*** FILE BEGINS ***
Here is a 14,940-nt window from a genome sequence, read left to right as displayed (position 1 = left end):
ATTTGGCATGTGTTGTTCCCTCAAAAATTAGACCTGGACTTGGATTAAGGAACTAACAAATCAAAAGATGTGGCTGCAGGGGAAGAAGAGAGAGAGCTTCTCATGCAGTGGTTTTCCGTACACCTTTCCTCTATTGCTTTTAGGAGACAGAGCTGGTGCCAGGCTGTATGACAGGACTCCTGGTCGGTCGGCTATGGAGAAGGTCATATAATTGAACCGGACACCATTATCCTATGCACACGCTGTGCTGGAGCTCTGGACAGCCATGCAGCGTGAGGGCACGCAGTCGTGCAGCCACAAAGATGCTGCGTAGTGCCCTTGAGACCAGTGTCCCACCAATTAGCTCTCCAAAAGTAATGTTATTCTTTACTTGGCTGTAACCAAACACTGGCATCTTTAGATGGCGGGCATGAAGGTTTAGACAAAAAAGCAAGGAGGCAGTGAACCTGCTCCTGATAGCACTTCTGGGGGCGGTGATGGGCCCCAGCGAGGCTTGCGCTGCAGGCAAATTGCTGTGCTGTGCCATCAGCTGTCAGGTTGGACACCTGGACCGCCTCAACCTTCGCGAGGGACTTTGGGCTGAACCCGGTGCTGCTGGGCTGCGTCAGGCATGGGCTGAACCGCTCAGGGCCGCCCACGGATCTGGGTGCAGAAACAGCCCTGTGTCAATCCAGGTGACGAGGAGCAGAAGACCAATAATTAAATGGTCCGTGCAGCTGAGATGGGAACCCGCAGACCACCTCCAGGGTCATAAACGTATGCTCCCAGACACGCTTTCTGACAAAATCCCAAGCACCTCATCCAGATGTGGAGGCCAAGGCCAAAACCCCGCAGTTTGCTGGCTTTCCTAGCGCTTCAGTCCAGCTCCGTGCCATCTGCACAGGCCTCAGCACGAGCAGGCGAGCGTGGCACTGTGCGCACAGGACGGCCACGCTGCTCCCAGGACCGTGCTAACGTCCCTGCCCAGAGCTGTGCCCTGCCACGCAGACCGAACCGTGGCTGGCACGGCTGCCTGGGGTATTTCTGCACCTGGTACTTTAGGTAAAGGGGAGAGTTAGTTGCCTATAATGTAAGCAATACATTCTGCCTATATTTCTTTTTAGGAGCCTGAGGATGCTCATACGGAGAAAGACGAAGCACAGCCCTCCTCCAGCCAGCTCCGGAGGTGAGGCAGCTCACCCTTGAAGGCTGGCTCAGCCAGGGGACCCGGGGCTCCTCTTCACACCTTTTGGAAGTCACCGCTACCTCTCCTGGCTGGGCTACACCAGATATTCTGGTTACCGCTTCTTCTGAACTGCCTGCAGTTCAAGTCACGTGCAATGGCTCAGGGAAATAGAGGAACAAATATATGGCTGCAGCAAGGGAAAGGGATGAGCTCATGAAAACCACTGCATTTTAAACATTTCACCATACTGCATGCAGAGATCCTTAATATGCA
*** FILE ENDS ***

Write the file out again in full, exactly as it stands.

Here is a 14,940-nt window from a genome sequence, read left to right as displayed (position 1 = left end):
ATTTGGCATGTGTTGTTCCCTCAAAAATTAGACCTGGACTTGGATTAAGGAACTAACAAATCAAAAGATGTGGCTGCAGGGGAAGAAGAGAGAGAGCTTCTCATGCAGTGGTTTTCCGTACACCTTTCCTCTATTGCTTTTAGGAGACAGAGCTGGTGCCAGGCTGTATGACAGGACTCCTGGTCGGTCGGCTATGGAGAAGGTCATATAATTGAACCGGACACCATTATCCTATGCACACGCTGTGCTGGAGCTCTGGACAGCCATGCAGCGTGAGGGCACGCAGTCGTGCAGCCACAAAGATGCTGCGTAGTGCCCTTGAGACCAGTGTCCCACCAATTAGCTCTCCAAAAGTAATGTTATTCTTTACTTGGCTGTAACCAAACACTGGCATCTTTAGATGGCGGGCATGAAGGTTTAGACAAAAAAGCAAGGAGGCAGTGAACCTGCTCCTGATAGCACTTCTGGGGGCGGTGATGGGCCCCAGCGAGGCTTGCGCTGCAGGCAAATTGCTGTGCTGTGCCATCAGCTGTCAGGTTGGACACCTGGACCGCCTCAACCTTCGCGAGGGACTTTGGGCTGAACCCGGTGCTGCTGGGCTGCGTCAGGCATGGGCTGAACCGCTCAGGGCCGCCCACGGATCTGGGTGCAGAAACAGCCCTGTGTCAATCCAGGTGACGAGGAGCAGAAGACCAATAATTAAATGGTCCGTGCAGCTGAGATGGGAACCCGCAGACCACCTCCAGGGTCATAAACGTATGCTCCCAGACACGCTTTCTGACAAAATCCCAAGCACCTCATCCAGATGTGGAGGCCAAGGCCAAAACCCCGCAGTTTGCTGGCTTTCCTAGCGCTTCAGTCCAGCTCCGTGCCATCTGCACAGGCCTCAGCACGAGCAGGCGAGCGTGGCACTGTGCGCACAGGACGGCCACGCTGCTCCCAGGACCGTGCTAACGTCCCTGCCCAGAGCTGTGCCCTGCCACGCAGACCGAACCGTGGCTGGCACGGCTGCCTGGGGTATTTCTGCACCTGGTACTTTAGGTAAAGGGGAGAGTTAGTTGCCTATAATGTAAGCAATACATTCTGCCTATATTTCTTTTTAGGAGCCTGAGGATGCTCATACGGAGAAAGACGAAGCACAGCCCTCCTCCAGCCAGCTCCGGAGGTGAGGCAGCTCACCCTTGAAGGCTGGCTCAGCCAGGGGACCCGGGGCTCCTCTTCACACCTTTTGGAAGTCACCGCTACCTCTCCTGGCTGGGCTACACCAGATATTCTGGTTACCGCTTCTTCTGAACTGCCTGCAGTTCAAGTCACGTGCAATGGCTCAGGGAAATAGAGGAACAAATATATGGCTGCAGCAAGGGAAAGGGATGAGCTCATGAAAACCACTGCATTTTAAACATTTCACCATACTGCATGCAGAGATCCTTAATATGCA